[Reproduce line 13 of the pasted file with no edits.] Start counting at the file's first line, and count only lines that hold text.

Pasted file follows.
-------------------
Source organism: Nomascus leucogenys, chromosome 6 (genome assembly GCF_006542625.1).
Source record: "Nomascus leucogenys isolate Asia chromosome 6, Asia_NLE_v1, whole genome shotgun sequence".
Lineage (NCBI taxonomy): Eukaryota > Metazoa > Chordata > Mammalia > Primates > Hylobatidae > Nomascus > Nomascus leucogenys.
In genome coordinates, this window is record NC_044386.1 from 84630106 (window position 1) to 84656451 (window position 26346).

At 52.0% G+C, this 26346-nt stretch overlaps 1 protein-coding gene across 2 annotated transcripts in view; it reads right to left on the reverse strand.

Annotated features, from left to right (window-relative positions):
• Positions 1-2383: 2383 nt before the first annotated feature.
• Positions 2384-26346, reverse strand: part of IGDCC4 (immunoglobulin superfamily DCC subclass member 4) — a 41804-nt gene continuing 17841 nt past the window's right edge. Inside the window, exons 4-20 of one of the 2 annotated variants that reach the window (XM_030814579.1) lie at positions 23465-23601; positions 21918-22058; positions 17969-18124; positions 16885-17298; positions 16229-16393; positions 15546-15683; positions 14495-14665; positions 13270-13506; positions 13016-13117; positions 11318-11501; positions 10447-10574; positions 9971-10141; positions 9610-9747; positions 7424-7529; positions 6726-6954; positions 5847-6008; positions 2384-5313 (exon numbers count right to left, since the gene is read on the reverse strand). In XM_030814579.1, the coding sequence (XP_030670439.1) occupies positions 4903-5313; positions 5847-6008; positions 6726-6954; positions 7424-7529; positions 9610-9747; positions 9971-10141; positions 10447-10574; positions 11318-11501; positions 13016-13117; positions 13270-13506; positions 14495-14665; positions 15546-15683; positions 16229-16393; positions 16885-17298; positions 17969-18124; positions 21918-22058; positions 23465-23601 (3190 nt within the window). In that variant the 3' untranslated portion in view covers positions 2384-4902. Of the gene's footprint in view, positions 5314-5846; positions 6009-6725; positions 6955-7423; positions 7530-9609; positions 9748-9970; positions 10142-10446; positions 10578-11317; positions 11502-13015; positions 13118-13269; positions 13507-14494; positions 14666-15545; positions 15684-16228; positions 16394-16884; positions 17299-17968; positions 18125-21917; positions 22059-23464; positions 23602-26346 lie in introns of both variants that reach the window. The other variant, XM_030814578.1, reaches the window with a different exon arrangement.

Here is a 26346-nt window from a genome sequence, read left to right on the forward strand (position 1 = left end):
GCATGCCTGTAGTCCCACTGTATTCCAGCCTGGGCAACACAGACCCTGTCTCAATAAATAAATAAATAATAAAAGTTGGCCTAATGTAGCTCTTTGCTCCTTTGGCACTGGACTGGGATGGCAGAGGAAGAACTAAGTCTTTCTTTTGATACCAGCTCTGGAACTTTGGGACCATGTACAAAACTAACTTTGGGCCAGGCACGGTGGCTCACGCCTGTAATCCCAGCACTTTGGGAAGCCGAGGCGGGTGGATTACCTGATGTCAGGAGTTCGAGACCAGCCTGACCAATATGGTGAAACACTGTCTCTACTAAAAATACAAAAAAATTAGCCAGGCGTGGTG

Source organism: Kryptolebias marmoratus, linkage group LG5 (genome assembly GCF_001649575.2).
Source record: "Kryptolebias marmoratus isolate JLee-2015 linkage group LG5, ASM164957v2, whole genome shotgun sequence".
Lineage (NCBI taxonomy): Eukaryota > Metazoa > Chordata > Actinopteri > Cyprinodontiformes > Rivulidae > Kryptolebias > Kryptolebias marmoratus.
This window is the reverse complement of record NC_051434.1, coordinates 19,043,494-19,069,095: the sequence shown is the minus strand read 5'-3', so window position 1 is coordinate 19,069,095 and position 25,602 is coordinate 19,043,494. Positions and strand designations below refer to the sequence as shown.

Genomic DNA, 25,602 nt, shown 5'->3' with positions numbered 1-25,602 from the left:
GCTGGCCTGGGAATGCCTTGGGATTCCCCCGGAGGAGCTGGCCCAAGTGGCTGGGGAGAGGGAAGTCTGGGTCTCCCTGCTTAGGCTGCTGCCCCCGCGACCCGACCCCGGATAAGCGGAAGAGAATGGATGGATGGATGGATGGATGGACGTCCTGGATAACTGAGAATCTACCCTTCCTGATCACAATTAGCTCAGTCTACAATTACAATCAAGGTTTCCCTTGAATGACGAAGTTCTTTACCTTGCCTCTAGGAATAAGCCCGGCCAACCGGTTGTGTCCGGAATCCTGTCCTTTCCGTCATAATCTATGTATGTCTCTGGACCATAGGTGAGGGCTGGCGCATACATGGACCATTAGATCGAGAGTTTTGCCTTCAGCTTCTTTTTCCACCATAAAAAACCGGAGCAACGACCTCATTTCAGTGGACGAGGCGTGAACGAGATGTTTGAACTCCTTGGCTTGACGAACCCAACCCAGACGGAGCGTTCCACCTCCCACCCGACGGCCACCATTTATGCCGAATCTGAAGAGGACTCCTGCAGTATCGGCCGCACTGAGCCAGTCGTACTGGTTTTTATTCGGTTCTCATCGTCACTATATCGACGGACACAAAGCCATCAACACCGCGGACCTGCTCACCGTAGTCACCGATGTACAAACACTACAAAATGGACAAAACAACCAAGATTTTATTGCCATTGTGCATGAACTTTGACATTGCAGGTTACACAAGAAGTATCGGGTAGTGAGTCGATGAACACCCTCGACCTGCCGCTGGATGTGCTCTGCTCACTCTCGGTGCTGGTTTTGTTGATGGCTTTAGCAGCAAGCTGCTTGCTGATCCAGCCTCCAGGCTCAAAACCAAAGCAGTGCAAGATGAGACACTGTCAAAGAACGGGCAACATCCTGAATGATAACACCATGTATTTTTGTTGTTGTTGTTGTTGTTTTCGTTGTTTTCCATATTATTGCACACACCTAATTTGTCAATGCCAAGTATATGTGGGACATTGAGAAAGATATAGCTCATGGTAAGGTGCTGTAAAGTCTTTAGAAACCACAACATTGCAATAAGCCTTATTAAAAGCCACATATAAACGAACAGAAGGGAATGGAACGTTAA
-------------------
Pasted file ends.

Lineage (NCBI taxonomy): Eukaryota > Metazoa > Chordata > Actinopteri > Cyprinodontiformes > Rivulidae > Kryptolebias > Kryptolebias marmoratus.